Close up of skink and baby skinks

Wildlife parenting strategies

This blog comes from Laura Penner, a Natural Heritage Education Leader at Rondeau Provincial Park. 

Happy Family Day! On this day we reflect upon and celebrate the unique bonds we make with the special people in our lives.

As a naturalist and a mother of three, I find great joy in catching rare glimpses of wildlife taking care of their young. This looks so different from species to species. It could be a female oriole meticulously weaving grasses into an intricate basket-shaped nest, or a Map Turtle digging test nests all over a campsite until she finds the perfect soil composition.

Each species has its own unique way to raise its young that best deals with the challenges in its environment. Let’s take a look at a few interesting ways wildlife care for their young.

Challenges of parenting in the wild

Cow moose and calf in the forest

When it comes to wildlife, there are many different strategies used to ensure the success of the following generation.

Raising young requires a great deal of energy. Any parent knows this is true for humans as well!

Many factors come into play when determining the optimum level of energy to put into rearing offspring. These factors can include environmental conditions, predation rates, lifespan of the individual and clutch size.

Hands-off parenting

Turtle in the muck

Many species of insects and reptiles utilize a “lay and leave” strategy. They find the best possible location for their clutch of eggs, and then leave them to hatch on their own.

In the case of many of our freshwater turtle species, it is the careful choosing of a nest site that will eventually determine the sex of the hatchling turtles.

This has to do with the temperature of the nest. Eggs that are located deeper in the nest hole will develop into males, while those located at the top of the nest will be female.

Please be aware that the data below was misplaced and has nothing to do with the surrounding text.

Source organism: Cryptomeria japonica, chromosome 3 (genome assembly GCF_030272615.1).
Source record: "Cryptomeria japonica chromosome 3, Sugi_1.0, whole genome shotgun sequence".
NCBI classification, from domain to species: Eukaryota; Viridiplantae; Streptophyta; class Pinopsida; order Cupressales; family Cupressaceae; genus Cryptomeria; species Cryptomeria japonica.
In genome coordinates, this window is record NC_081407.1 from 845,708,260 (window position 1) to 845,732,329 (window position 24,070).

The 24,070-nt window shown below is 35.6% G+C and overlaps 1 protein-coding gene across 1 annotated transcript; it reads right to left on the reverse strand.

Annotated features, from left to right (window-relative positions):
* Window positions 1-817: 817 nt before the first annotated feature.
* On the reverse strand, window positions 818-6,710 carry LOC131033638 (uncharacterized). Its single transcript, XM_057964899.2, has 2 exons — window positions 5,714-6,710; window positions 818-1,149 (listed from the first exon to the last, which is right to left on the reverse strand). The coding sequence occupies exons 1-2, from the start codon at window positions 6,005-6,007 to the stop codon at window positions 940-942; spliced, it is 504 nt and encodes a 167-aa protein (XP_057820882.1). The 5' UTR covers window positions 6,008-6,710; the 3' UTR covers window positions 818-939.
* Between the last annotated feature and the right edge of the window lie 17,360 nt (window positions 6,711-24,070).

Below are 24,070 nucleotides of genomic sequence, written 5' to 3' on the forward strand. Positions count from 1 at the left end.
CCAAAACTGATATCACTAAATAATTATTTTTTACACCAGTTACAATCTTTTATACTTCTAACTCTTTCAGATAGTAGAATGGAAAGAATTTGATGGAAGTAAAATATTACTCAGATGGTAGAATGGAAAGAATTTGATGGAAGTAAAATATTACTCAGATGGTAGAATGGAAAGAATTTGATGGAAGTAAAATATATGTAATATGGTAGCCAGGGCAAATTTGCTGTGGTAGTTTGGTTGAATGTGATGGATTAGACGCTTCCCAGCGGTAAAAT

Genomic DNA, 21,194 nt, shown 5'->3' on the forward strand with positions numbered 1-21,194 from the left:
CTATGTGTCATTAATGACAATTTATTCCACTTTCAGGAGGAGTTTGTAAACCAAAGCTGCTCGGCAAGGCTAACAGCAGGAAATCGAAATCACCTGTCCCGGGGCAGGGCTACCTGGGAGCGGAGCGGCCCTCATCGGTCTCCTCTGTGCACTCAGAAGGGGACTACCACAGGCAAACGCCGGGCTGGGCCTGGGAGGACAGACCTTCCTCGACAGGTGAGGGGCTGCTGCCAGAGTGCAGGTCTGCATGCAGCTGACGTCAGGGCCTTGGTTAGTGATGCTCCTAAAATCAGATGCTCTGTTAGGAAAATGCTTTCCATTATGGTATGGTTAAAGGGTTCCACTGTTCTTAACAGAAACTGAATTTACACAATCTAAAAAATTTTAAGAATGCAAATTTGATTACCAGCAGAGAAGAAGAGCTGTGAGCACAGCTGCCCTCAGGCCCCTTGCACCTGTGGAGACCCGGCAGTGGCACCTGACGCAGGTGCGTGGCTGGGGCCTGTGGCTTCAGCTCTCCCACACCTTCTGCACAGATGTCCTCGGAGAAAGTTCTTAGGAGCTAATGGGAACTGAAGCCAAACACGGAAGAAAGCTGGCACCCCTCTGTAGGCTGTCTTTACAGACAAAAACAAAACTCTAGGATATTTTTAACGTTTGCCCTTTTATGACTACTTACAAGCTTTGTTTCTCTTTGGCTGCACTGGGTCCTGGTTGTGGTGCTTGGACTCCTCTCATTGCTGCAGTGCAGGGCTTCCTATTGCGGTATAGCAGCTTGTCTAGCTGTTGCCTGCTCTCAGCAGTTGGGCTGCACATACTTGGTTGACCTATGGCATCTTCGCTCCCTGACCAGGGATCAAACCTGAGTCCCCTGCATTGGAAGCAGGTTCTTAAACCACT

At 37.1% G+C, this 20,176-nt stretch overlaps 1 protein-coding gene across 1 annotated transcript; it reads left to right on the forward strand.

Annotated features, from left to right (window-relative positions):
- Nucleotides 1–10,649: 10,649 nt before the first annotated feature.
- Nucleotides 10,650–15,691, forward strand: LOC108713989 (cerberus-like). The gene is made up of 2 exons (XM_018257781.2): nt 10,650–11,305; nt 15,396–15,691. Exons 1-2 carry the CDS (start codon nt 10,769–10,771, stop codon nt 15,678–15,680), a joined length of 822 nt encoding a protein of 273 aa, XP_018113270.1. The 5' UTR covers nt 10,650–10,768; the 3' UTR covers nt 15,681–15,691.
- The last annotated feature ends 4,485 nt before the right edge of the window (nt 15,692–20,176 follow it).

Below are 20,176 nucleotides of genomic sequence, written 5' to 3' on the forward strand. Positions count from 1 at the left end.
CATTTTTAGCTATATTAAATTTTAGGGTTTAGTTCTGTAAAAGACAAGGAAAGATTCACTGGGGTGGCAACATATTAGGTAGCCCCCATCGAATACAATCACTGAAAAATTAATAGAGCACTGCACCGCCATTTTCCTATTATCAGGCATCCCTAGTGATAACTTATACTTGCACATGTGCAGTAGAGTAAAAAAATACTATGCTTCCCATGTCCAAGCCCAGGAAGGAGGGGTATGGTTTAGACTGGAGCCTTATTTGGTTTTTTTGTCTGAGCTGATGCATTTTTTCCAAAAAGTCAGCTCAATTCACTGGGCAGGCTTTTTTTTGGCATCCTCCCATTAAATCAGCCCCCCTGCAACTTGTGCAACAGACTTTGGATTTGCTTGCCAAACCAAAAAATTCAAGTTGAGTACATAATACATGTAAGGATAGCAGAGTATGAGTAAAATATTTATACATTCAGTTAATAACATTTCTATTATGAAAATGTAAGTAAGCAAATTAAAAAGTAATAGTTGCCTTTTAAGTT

In these situations, there are usually a high number of eggs laid to offset the high predation rate of the vulnerable hatchlings.

Active parents

Male water bug with eggs on back
Photo: Flickr user noisecollusionCC BY 2.0, via Wikimedia Commons

Other species take a more active role to ensure those precious eggs survive long enough to hatch.

Meet the Giant Water Bug. This large insect lives up to its name, reaching lengths of 1 inch or more. You may have encountered them if you’ve ever explored the shallow waters of a marsh, pond, or stream. These predatory insects spend the majority of their lives in the water, but can also be seen circling street lights during the mating season.

Giant Water Bugs are known to eat anything from small fish, to frogs, to insects of all sizes. They do this by injecting the body of their prey with enzymes, which basically turn their insides to goo!

When it comes time to lay the eggs, the female will actually glue eggs onto the male’s back. This offers the perfect protection from predators. The males also keep the eggs from growing mouldy by swimming around, and occasionally allowing the eggs to dry off in the sunlight.

How skinks parent

Close up of skink and baby skinks
Photo: Dan Brazeau

The Eastern Five-lined Skink is not only Ontario’s only lizard, but another species that chooses to spend more energy to ensure her eggs are well protected until they hatch.

These brightly-coloured lizards will lay their eggs under rotting logs, in compost piles, or under debris. They do this in groups of two or three other egg-laying females – there’s safety in numbers after all!

The females will help guard each other’s eggs from predators, carefully rotate the eggs, and even urinate on them to keep the moisture level just right. If any eggs spoil, the female will quickly eat them to ensure the remaining eggs remain healthy.

Predator parents

Ducks and ducklings in the water

With many predatory species, more time and energy are spent rearing the young and teaching them behaviours that will lead to their future success.

Common Mergansers are large, streamlined, diving ducks, and one of the top predators in many aquatic habitats throughout Ontario. Their serrated bills allow them to catch the fish that make up the bulk of their diet.

In the case of the Common Merganser, the males will leave the incubation site shortly after mating. This helps to ensure his mate and future offspring will have less competition in the feeding grounds. The mother leads the young to the water, and watches over them as they hone their instinctual hunting skills.

Mama loon and chicks

Nature has many lessons for those who take the time to watch, listen, and learn. In this case, we see that families are unique and diverse. Although these animals raise their young much differently than us, we are all working towards a similar goal in the end.

Take some time this Family Day to get outdoors with your family and learn from nature. You’ll be surprised at what it can teach you!